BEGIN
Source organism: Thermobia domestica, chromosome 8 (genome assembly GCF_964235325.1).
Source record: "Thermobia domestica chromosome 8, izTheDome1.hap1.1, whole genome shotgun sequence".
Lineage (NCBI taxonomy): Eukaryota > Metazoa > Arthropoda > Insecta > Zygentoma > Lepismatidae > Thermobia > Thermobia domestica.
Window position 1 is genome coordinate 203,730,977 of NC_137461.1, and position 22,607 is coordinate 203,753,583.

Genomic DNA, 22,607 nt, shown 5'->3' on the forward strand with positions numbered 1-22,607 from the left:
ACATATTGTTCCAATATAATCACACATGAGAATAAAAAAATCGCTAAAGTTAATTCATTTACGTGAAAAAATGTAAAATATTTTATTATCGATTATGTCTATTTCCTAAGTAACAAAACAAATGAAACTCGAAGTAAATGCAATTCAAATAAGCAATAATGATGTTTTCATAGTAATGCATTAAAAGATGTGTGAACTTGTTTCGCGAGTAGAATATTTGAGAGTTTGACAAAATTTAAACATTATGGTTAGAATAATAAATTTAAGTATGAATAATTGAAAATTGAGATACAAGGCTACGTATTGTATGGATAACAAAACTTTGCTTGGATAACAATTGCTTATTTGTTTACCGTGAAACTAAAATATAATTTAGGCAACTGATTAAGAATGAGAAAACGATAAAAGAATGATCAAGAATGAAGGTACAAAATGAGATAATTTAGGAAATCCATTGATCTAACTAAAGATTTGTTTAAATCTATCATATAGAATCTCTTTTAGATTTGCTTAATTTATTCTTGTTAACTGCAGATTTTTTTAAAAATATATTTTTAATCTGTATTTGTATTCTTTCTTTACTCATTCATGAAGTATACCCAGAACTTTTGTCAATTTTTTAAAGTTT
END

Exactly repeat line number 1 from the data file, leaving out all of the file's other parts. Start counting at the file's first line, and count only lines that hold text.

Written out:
Source organism: Thermobia domestica, chromosome 8 (genome assembly GCF_964235325.1).